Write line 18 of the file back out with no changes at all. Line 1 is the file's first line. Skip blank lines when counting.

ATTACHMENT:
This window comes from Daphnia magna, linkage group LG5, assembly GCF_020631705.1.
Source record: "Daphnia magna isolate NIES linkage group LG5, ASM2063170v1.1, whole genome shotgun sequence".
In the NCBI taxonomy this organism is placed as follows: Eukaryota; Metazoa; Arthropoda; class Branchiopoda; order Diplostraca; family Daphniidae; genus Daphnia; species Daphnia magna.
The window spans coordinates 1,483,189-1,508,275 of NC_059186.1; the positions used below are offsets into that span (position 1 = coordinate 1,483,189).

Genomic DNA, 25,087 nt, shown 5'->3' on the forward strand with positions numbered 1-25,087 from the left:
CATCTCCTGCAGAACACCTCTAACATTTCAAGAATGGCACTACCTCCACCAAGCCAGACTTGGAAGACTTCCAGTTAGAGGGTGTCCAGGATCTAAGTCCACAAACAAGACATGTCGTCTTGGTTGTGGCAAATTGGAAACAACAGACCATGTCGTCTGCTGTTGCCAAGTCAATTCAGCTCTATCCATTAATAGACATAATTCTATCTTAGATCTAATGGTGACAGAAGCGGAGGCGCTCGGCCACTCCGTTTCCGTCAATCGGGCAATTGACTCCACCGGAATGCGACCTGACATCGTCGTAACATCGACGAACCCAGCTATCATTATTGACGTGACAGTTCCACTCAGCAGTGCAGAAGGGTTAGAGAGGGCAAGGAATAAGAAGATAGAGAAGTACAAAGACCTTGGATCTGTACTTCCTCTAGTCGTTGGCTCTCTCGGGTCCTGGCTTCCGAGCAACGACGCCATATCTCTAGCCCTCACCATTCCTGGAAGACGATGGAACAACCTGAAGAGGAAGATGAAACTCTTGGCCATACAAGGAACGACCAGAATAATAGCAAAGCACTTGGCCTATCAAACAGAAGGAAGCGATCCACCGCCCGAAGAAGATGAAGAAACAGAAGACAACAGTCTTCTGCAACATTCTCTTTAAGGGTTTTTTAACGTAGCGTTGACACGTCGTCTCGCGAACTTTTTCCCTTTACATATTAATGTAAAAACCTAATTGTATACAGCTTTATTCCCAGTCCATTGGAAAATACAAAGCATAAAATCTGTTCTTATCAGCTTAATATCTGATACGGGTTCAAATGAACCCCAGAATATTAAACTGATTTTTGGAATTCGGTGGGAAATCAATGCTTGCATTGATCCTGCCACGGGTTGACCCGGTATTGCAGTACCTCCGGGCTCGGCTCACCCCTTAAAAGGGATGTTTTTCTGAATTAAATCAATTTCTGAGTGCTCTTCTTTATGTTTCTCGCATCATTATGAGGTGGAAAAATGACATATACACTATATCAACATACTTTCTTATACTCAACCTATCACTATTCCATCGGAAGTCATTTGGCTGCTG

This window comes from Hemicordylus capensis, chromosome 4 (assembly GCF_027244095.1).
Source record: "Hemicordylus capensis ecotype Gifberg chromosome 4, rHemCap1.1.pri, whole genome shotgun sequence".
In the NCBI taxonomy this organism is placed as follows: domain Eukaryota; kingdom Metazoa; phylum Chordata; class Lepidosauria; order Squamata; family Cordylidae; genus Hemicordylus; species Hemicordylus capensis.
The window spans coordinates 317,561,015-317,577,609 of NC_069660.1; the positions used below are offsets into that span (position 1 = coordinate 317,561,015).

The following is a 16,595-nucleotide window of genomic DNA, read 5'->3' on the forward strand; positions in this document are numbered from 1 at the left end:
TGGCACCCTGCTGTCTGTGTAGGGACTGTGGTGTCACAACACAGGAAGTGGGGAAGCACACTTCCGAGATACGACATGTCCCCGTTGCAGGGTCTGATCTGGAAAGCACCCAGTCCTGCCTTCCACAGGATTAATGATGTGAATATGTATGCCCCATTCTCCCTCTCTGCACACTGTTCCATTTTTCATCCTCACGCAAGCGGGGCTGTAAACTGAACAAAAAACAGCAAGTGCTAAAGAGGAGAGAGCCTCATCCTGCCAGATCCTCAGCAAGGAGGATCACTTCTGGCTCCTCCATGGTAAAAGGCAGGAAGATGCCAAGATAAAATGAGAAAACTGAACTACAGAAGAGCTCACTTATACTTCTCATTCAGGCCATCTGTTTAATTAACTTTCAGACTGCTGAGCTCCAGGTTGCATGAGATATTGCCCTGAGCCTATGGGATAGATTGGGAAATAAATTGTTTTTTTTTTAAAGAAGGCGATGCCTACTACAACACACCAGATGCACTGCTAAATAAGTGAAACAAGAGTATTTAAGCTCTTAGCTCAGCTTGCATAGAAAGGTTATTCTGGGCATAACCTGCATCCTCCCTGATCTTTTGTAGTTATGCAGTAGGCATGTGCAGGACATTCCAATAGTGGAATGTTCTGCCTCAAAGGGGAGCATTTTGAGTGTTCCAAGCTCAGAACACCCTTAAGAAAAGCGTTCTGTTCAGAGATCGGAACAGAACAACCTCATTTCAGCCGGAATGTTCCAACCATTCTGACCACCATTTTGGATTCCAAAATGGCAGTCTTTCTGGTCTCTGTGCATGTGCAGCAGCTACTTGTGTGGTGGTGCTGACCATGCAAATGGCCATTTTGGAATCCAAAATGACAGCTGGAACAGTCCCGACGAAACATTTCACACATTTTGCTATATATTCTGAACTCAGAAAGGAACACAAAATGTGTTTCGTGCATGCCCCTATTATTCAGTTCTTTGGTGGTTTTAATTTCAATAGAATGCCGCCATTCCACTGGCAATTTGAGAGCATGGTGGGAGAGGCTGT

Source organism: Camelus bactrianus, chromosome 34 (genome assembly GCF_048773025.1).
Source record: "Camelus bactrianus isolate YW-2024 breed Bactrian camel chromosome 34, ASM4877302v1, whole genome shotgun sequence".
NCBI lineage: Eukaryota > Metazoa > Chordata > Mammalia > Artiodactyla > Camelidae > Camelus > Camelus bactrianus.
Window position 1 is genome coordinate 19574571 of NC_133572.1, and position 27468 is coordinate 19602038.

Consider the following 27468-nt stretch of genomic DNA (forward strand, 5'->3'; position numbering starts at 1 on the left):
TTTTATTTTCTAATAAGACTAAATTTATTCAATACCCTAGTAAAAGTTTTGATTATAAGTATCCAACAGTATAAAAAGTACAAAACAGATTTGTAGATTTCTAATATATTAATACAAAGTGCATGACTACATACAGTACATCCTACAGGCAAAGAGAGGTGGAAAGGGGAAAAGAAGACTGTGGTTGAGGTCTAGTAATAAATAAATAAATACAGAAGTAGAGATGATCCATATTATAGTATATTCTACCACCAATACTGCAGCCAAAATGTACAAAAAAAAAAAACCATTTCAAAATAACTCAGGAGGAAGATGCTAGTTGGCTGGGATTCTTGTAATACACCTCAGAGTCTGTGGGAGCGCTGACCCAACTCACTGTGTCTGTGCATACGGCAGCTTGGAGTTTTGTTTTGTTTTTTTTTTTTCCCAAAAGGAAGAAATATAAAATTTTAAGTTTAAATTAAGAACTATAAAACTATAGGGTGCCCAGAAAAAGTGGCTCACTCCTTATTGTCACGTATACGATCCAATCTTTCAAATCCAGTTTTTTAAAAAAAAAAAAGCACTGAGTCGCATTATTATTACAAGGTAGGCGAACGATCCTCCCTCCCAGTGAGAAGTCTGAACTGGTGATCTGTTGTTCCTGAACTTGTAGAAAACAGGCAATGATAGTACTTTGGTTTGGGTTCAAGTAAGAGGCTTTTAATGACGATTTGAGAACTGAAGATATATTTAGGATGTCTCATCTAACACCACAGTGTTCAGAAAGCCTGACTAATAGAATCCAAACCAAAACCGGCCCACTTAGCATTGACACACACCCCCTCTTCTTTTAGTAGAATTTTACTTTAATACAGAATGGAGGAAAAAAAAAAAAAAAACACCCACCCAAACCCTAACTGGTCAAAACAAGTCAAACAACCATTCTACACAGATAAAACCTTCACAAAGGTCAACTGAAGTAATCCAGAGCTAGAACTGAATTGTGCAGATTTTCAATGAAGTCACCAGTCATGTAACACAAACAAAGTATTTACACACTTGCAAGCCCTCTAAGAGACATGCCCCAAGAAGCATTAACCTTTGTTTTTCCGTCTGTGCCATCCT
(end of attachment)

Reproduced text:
TTTTATTTTCTAATAAGACTAAATTTATTCAATACCCTAGTAAAAGTTTTGATTATAAGTATCCAACAGTATAAAAAGTACAAAACAGATTTGTAGATTTCTAATATATTAATACAAAGTGCATGACTACATACAGTACATCCTACAGGCAAAGAGAGGTGGAAAGGGGAAAAGAAGACTGTGGTTGAGGTCTAGTAATAAATAAATAAATACAGAAGTAGAGATGATCCATATTATAGTATATTCTACCACCAATACTGCAGCCAAAATGTACAAAAAAAAAAAACCATTTCAAAATAACTCAGGAGGAAGATGCTAGTTGGCTGGGATTCTTGTAATACACCTCAGAGTCTGTGGGAGCGCTGACCCAACTCACTGTGTCTGTGCATACGGCAGCTTGGAGTTTTGTTTTGTTTTTTTTTTTTCCCAAAAGGAAGAAATATAAAATTTTAAGTTTAAATTAAGAACTATAAAACTATAGGGTGCCCAGAAAAAGTGGCTCACTCCTTATTGTCACGTATACGATCCAATCTTTCAAATCCAGTTTTTTAAAAAAAAAAAAGCACTGAGTCGCATTATTATTACAAGGTAGGCGAACGATCCTCCCTCCCAGTGAGAAGTCTGAACTGGTGATCTGTTGTTCCTGAACTTGTAGAAAACAGGCAATGATAGTACTTTGGTTTGGGTTCAAGTAAGAGGCTTTTAATGACGATTTGAGAACTGAAGATATATTTAGGATGTCTCATCTAACACCACAGTGTTCAGAAAGCCTGACTAATAGAATCCAAACCAAAACCGGCCCACTTAGCATTGACACACACCCCCTCTTCTTTTAGTAGAATTTTACTTTAATACAGAATGGAGGAAAAAAAAAAAAAAAACACCCACCCAAACCCTAACTGGTCAAAACAAGTCAAACAACCATTCTACACAGATAAAACCTTCACAAAGGTCAACTGAAGTAATCCAGAGCTAGAACTGAATTGTGCAGATTTTCAATGAAGTCACCAGTCATGTAACACAAACAAAGTATTTACACACTTGCAAGCCCTCTAAGAGACATGCCCCAAGAAGCATTAACCTTTGTTTTTCCGTCTGTGCCATCCT